Volvo truck, FLC - 1990


There are two markedly different types of vehicles in the light-duty truck segment (around 7,5 tonne GVW); the small vehicles, which have been upgraded to cope with a larger GVW, and the 'genuine' medium trucks, which have been adapted to the lower GVW through the use of lighter driveline and chassis components.

These trucks have preserved driver comfort, space and safety levels together with ample quality reserves for use during many years. They are often used by transport companies specializing in activities other than transport, but needing efficient, safe and reliable transport.

The virtue of utilization
There has been a trend towards small goods vehicles with comparatively high fuel consumption, low payload, limited adaptation to driver environment and space, but with a low purchase price for the customer and which can be utilized for low goods volumes. At a time when the means for maximum utilization of a large payload were not available, this was perhaps a relatively fast and effective means of transport.

But the inefficient use of too many vehicles of this type and the poor utilization of driver, vehicle and natural resources (fuel) are uneconomic and harmful for our environment.

Introducing guidance and positioning systems
With computerized transport guidance systems in combination with Global Positioning Systems there is a tendency to utilize larger vehicles in a better way, which will probably decrease the importance/use of inefficient small petrol- or diesel-driven vehicles in favour of medium-sized, high-quality trucks with good payload capacity.

Finding the right weight class
Volvo has concentrated in later years on vehicles from about 11 tonnes GVW and upward, with good environmental characteristics, relatively large payload and good environmental properties. But at the same time, requests from Volvo customers in need of not only medium-duty and heavy-duty trucks but also smaller trucks had been for a light-duty vehicle in the transport segment around the GVW class of 7.5 tonnes, which is very popular in several countries in Europe.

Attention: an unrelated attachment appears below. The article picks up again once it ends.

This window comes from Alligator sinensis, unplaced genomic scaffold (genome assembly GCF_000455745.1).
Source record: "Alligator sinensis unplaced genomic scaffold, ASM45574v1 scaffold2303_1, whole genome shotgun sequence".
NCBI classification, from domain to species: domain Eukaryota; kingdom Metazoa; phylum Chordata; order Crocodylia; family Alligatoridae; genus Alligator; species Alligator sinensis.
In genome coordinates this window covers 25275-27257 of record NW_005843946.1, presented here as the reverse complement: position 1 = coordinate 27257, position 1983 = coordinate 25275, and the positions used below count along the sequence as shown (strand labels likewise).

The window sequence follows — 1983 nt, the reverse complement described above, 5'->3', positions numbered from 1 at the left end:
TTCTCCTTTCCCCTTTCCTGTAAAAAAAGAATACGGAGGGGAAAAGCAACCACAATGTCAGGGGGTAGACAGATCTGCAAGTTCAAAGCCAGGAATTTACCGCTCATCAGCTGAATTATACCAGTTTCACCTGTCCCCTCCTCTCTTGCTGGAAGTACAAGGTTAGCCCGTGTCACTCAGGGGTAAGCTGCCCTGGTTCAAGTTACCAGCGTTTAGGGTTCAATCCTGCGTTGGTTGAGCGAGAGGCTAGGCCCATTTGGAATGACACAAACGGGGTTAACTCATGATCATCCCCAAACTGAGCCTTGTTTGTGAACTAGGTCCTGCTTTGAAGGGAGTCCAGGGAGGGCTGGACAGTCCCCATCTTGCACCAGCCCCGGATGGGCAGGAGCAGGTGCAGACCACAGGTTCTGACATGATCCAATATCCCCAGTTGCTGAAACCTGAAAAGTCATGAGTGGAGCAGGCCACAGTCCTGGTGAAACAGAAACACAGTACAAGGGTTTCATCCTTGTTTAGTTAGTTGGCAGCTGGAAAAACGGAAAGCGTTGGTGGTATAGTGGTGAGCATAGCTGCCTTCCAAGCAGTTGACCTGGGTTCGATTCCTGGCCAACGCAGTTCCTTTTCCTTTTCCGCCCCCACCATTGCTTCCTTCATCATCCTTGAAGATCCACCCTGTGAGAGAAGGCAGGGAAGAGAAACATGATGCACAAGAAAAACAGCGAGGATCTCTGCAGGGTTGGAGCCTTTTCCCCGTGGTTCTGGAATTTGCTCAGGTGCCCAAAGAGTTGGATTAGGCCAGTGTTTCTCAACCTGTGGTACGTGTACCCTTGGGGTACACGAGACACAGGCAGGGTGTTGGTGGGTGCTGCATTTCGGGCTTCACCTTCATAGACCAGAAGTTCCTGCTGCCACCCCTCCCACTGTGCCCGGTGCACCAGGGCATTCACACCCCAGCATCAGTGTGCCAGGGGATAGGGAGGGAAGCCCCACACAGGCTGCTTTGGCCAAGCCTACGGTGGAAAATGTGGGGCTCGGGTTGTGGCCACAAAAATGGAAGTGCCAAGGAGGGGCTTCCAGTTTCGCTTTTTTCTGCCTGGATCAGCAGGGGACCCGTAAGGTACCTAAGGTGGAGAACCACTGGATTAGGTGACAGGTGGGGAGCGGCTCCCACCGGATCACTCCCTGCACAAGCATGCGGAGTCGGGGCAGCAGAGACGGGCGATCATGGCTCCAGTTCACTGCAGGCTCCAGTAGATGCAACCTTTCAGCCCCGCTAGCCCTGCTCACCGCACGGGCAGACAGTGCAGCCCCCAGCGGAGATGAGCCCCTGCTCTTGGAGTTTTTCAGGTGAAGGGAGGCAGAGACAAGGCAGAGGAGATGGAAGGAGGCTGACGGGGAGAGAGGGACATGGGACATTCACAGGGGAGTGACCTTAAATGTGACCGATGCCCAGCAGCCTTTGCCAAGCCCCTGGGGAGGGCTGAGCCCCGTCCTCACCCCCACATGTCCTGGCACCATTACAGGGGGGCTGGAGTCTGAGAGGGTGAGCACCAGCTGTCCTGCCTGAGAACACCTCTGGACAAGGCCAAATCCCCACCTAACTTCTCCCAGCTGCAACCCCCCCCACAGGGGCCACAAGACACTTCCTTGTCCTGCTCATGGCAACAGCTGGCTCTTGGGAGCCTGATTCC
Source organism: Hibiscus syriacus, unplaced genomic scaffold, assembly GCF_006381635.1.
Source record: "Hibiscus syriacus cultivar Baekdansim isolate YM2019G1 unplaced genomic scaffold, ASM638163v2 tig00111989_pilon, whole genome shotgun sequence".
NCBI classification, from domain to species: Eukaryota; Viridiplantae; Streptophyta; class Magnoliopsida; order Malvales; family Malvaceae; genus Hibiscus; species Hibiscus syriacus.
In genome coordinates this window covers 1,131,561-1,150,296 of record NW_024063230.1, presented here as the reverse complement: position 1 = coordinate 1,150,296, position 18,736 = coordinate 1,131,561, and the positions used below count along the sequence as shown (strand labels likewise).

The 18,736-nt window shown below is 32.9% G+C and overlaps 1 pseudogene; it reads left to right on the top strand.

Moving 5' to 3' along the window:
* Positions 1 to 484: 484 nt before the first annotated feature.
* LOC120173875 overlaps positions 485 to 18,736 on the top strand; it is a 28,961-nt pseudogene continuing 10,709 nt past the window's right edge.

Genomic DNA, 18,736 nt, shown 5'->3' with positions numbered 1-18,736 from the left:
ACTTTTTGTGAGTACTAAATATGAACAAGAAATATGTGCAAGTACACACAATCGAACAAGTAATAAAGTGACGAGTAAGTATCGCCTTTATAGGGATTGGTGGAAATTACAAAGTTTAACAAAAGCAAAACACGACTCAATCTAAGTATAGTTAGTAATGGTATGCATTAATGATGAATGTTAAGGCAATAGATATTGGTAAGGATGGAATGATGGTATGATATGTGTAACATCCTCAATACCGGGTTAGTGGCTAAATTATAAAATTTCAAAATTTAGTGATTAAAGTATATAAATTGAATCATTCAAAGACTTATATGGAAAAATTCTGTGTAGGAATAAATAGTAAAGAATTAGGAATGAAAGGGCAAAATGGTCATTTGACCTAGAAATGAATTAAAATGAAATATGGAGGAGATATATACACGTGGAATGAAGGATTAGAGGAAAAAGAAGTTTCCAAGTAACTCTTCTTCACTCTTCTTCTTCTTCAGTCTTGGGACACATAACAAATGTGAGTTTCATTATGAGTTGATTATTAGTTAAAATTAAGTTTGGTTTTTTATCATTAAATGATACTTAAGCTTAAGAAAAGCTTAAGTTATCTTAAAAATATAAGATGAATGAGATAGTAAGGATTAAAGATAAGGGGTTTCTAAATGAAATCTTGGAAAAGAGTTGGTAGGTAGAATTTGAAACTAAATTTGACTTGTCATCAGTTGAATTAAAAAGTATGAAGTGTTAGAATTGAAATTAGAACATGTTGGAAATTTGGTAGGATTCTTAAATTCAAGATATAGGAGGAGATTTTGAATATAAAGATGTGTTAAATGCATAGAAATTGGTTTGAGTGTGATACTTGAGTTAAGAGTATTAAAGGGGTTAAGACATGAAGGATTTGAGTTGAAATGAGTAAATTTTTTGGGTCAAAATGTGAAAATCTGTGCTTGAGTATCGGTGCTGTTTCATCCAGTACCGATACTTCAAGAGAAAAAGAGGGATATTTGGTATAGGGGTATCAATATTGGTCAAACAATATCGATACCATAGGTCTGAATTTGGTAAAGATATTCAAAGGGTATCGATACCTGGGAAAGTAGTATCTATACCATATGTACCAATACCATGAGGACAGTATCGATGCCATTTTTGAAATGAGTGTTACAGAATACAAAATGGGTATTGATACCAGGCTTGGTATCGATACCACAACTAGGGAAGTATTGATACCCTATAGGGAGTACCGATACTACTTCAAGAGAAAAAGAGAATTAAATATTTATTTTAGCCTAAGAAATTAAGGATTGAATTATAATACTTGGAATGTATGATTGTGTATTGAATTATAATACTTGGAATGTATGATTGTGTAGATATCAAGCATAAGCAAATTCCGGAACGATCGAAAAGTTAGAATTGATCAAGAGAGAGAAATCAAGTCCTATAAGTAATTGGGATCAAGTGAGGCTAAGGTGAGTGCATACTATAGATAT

Customers who asked for a Volvo vehicle in this class shared the opinion that vehicles from manufacturers other than Volvo did not meet Volvo customers´ demands. The desired truck should give the same level of comfort and safety for the driver as the FL6, have a sufficient payload and be more powerful than the FL4 (which was taken out of the product programme in 1989 due to the limited power output from the Volvo engine of only about 3,6 litres).

The lightest Volvo truck
In 1996 the FLC (Forward control, Low cab, for City transport) was introduced to offer Volvo qualities in the light-truck category. This consisted in general of the FL6 cab but coupled to a much lighter driveline (including an efficient direct-injected diesel engine with turbo and intercooler and good environmental characteristics, produced by the independent engine manufacturer Perkins) and the lightest possible reliable chassis components.

The FLC was the lightest vehicle in the Volvo range and well accepted by demanding customers who care about overall transport efficiency, driver comfort and long-term economy and environmental care. In 2000, however, it was succeeded by the lightest version of the new FL range.